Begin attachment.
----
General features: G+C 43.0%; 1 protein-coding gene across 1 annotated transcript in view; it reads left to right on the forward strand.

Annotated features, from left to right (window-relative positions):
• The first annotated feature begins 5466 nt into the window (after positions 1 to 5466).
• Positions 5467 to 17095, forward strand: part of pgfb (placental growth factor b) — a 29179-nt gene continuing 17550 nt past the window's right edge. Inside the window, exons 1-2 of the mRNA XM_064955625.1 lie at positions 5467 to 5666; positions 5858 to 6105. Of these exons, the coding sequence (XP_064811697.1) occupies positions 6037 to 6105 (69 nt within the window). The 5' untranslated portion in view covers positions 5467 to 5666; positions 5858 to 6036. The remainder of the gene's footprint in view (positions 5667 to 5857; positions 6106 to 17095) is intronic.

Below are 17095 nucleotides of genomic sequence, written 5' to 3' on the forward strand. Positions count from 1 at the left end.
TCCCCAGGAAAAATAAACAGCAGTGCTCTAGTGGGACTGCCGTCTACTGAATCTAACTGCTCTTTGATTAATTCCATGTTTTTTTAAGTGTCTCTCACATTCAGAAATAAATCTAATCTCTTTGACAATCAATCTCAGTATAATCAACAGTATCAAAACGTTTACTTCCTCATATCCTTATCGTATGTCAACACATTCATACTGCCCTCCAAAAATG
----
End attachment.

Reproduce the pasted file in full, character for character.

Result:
General features: G+C 43.0%; 1 protein-coding gene across 1 annotated transcript in view; it reads left to right on the forward strand.

Annotated features, from left to right (window-relative positions):
• The first annotated feature begins 5466 nt into the window (after positions 1 to 5466).
• Positions 5467 to 17095, forward strand: part of pgfb (placental growth factor b) — a 29179-nt gene continuing 17550 nt past the window's right edge. Inside the window, exons 1-2 of the mRNA XM_064955625.1 lie at positions 5467 to 5666; positions 5858 to 6105. Of these exons, the coding sequence (XP_064811697.1) occupies positions 6037 to 6105 (69 nt within the window). The 5' untranslated portion in view covers positions 5467 to 5666; positions 5858 to 6036. The remainder of the gene's footprint in view (positions 5667 to 5857; positions 6106 to 17095) is intronic.

Below are 17095 nucleotides of genomic sequence, written 5' to 3' on the forward strand. Positions count from 1 at the left end.
TCCCCAGGAAAAATAAACAGCAGTGCTCTAGTGGGACTGCCGTCTACTGAATCTAACTGCTCTTTGATTAATTCCATGTTTTTTTAAGTGTCTCTCACATTCAGAAATAAATCTAATCTCTTTGACAATCAATCTCAGTATAATCAACAGTATCAAAACGTTTACTTCCTCATATCCTTATCGTATGTCAACACATTCATACTGCCCTCCAAAAATG